IMPLIED CONDITION AND WARRANTIES

by • 24/06/2013 • GeneralComments (0)367

Q.3      What is meant by implied condition and warranties in a contract of sale of goods?

Ans:    IMPLIED CONDITION AND WARRANTIES

There are number of stipulations in a contract of sale. Some of them are conditions and other may be warranty. Moreover these conditions or warranties may be expressed or implied under Section 14 to 17 of the Sale of Goods, Act deals with the implied condition and warranties. According to these sections, the following are implied conditions and warranties.

IMPLIED CONDITIONS

Implied conditions are condition, which are not expressed by the parties but are incorporated by law and they are as follows.

1.         RIGHT TO SELL

In every contract of sale, there is an implied condition on the part of the seller then in case of a sale, he has right to sell the goods and that in the case of an agreement to sell, and he will have a right to sell the goods at the time when the property is to pass. {Section 14(a)}

EXAMPLE

X purchased a car from V. after 6 months Z, the true owner of. car, demanded it from X. X had to return it to its true owner. X was entitled to recover the full price even though several months had passed.

2.         SALE BY DESCRIPTION

Where there is a contract for the sale of goods by description. There is an implied condition that the goods shall correspond with description. [Section 15]

EXAMPLE

X bought a reaping machine from Y who described it to be one year old and used only to cut 50 to 60 acres but X found that the machine extremely old. X was entitled to reject the machine because machine did not correspond with the description give up by the seller.

3.         SALE BY SAMPLE

In the case of sale by sample, there are implied condition under Section 17 that

(a)        The bulk should correspond with the sample in quality

(b)        That the buyer shall have reasonable opportunity of comparing of bulk with the sample.

(c)        That the goods shall be free from any defect rendering the merchantable, which would not be appearing on reasonable examination of the sample,

EXAMPLE

X bought from Y certain quantity of worsted coating equal to sample. The coating was equal to sample but due to a latent defect, the cloth was found to be unfit for making coats. The buyer was entitled to reject the goods because the defect contained in the sample was not apparent on reasonable examination of the sample.

4.         SALE BY DESCRIPTION AND SAMPLE

If the sale is by sample as well as by description it is an implied condition that goods should correspond both with sample and description [Section 15]

EXAMPLE

X bought from Y foreign refined rapeseed oil which was warranted to be equal to sample. The oil supplied was equal to the sample. The sample was actually a mixture of rapeseed oil and hemp oil. X was entitled to reject the goods because the goods supplied did not correspond with .the description.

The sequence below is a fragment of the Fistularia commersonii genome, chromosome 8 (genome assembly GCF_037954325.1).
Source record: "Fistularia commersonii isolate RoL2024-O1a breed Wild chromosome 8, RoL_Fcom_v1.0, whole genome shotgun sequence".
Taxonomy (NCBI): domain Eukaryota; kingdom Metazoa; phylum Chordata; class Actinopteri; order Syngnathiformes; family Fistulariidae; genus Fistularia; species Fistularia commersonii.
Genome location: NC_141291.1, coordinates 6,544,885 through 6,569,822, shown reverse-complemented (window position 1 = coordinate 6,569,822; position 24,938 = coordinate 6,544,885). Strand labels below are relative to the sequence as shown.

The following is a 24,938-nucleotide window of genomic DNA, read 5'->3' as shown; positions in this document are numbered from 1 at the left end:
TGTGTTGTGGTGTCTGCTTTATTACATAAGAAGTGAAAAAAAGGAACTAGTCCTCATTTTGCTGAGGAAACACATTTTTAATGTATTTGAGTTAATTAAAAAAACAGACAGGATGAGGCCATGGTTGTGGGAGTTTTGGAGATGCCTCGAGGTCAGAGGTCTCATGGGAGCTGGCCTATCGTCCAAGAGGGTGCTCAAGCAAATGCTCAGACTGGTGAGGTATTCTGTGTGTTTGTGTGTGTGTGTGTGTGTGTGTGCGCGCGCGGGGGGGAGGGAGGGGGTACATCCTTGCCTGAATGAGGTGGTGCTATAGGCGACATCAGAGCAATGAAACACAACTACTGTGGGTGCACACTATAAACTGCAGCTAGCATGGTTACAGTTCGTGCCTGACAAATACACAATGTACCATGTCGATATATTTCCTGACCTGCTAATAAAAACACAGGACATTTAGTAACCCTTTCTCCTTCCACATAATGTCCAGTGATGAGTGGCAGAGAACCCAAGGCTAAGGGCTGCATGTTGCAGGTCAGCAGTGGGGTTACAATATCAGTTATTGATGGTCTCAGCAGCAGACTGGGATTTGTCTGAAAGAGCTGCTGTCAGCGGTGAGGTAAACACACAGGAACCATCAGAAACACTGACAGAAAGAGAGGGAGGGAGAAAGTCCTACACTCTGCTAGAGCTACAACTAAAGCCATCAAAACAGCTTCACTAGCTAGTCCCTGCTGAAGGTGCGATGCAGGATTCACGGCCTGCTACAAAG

5.         PURPOSE OF GOODS

When the buyer expressly or by implication tells the purpose of purchase of goods to the seller and relies on the seller’s skill and judgement, then it is an implied condition that the goods shall be reasonably fit for such purpose.

EXAMPLE

X purchased a hot water bottle from Y, retail chemist. X asked Y if it would stand boiling water. The Chemist told him that the bottle was meant to hold hot water. The bottle burst when water was poured into it and injured his wife. The Chemist is liable to refund the price and pay damages because bottle was unfit for the purpose for which if was purchased.

6.         IMPLIED CONDITION AS TO QUALITY

Where goods are bought by description from a seller who deals in goods of that description whether he is manufacturer or producer or not, there is an implied condition that the goods shall be of merchantable quality [Section 16(2)]

EXAMPLE

X bought from a dealer a bottle of wine. While opening its cor)<: in the normal manner, the bottle broke off and injured X’s hands. X was entitled to claim damages because the bottle was not of merchantable quality.

7.         USAGE OF TRADE

An implies warranty or condition as to quality or fitness for a particular purpose may be annexed by the usage of trade [Section 16(3)]

 

IMPLIED WARANTIES

The following are implied warranties under the contract of sale.

1.         POSSESSION OF GOODS

There is an implied warranty that the buyer shall has and enjoy quite possession of the goods [Section 14(b)]

EXAMPLE

X sold a second hand Radio to Y who spent Rs.100 on the repairs of this radio. The police seized this radio, as it was a stolen one. Y filed a suit against X for the recovery of damages for breach of warranty of quite possession including the cost of repairs. It was held that Y was entitled to recover the same.

2.         FREE FROM CHANCES

There is an implied warranty that the buyer shall be free from any charge or encumbrance in favour of any party not declared or knows to the buyer before or at the time when the contract is made. [Section 14(c)]

EXAMPLE

X borrowed Rs.500/= from Y and hypothecated his radio with Y as security. Later on X sold this radio to Z who bought in good faith. Here, X can claim damages from X because Y having a charge disturbs his possession.

3.         USAGE OF TRADE

There is an implied warranty or condition as to quality or fitness for a party’s purpose may be annexed by the usage of trade.

EXAMPLE

X purchased a tin of disinfectant powder, which required to be opened with special care. X*s wife while opening the tin was injured as the powder flew into her eyes. Held, the seller was liable for the injury sustained by Xls wife because of breach of warranty.

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